Like other foreign nationals, Syrians were required to leave the country after graduating – unless they married a Bulgarian, which many did. Among those who took this path is Mohamed Ibrahim, 51, who studied physiotherapy in the 1980s and in 2013 took over the Association of Syrians in Bulgaria (ASB), an organisation that has close ties to the regime and pubicly backs Assad."We are integrated Bulgarian citizens," he told BIRN.
These "veterans" were followed later by traders who flocked to Bulgaria as it opened its doors to capitalism in the 1990s and are, somewhat pejoratively, referred to as "salesmen with suitcases".
Retailers, importers of Arab goods, second-hand clothes salesmen and even pizza restaurant owners arrived in substantial numbers from Damascus, Homs and Aleppo.
The community is well integrated and dispersed across Bulgaria. Even the Sofia-based Syrians – estimated to be around a third of the community – are scattered across the city, unlike the Afghani, and North African groups centred on the run-down inner city area near the so-called "Ladies’ Market".
But no census has ever recorded the size of the Syrian population, meaning that estimates vary widely from a few hundred to 17,000 [see box].
Almost all of those contacted by BIRN for this story, including the Syrian embassy, believe the figure is well below 17,000 but nonetheless in the thousands.
Fleeing the country
Ismail Muazen is unsure how many Syrians lived in Bulgaria before the crisis – but he speaks emotionally about how the numbers have dropped significantly as many have left to seek asylum.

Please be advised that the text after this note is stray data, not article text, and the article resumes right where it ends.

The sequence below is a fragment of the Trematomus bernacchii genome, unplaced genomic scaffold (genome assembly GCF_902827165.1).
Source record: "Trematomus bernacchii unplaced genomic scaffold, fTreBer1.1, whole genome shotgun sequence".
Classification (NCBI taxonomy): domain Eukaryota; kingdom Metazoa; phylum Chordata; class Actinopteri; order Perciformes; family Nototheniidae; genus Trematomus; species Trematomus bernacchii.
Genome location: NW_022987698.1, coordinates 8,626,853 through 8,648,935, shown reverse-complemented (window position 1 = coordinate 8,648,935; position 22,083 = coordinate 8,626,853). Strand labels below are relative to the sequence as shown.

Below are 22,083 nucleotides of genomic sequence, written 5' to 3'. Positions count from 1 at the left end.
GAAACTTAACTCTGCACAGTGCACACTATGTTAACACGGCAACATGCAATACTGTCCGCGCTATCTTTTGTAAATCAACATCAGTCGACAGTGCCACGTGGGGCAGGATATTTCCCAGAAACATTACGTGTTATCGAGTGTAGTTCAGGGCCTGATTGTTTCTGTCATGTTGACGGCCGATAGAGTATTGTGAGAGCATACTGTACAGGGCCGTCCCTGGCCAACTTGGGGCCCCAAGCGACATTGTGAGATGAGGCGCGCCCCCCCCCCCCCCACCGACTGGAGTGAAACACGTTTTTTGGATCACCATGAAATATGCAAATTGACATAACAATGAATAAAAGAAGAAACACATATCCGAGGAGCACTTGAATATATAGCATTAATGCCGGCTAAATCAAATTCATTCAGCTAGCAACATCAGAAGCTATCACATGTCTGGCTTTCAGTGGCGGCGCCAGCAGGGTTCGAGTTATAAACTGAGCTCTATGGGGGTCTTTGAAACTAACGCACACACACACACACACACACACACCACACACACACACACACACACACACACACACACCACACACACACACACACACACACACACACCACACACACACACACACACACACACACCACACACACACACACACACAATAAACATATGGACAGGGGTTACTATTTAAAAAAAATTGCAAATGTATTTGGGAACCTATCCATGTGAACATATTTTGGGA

These Bulgarian-based Syrians joined the tens of thousands of refugees from their homeland who passed through the country since 2011 on their way to Western Europe.
"People who lived here asked for refugee [status] in European countries - Germany, Sweden," said the 46 year old businessman, who arrived from Syria in the 1990s and opened a string of shops selling clothes from Syria and Iraq. He is now a prominent member of anti-Assad group the SDL.
"A lot of people that I know, who had spent 17 or 18 years here, went there, asked for refugee status and lived peacefully ever after. A lot of families," he told BIRN from the offices of the Syrian Democratic League."I think nearly half of all those who lived here before have disappeared, looking for a better standard of life."
Germany and Sweden appear to be preferred destinations among asylum-seekers: the first because of its open asylum policies, and the second is especially popular with Syrian Kurds in Bulgaria, many of whom have relatives there.
Mohamed Ibrahim, the chairman of the pro-government Syrian organisation ASB, says he understands why his compatriots decided to leave "poor" Bulgaria. "We know such people and they are now in Western Europe and hiding their Bulgarian [residence] documents for years," added Ibrahim, who owns an alternative medicine shop in Sofia.
Salah Alrifai, whose father Ibrahim arrived in Sofia in the 1980s, admits to having toyed with the idea himself. "Nothing stops them [emigrants] from looking for the best place, but considering that there are Syrians literally fleeing death at the moment, the question is one of morals," he explained.
The Syrian Embassy confirmed to BIRN in an official statement that Syrians were leaving Bulgaria to seek asylum in Western Europe partly for economic reasons but also because of Sofia’s refusal to permit dual citizenship.
Syrians have to give up their Syrian citizenship to become Bulgarian citizens, unless they are married to Bulgarians."The current deadlock is a problem for some Syrians here," the embassy wrote. "Their children pay more for the university - they are born here, spend years here, but have to pay more, like foreigners."
BIRN identified a number of Syrians who have made the journey from Bulgaria to Western Europe, but none agreed to be interviewed.
A divided community
War in Syria created a fault line running through the community, leaving friends and acquaintances on either side of the divide.
Those loyal to the Assad government readily refer to their opponents as "Islamists and terrorists", while the other side vehemently questions anyone’s right to support the regime.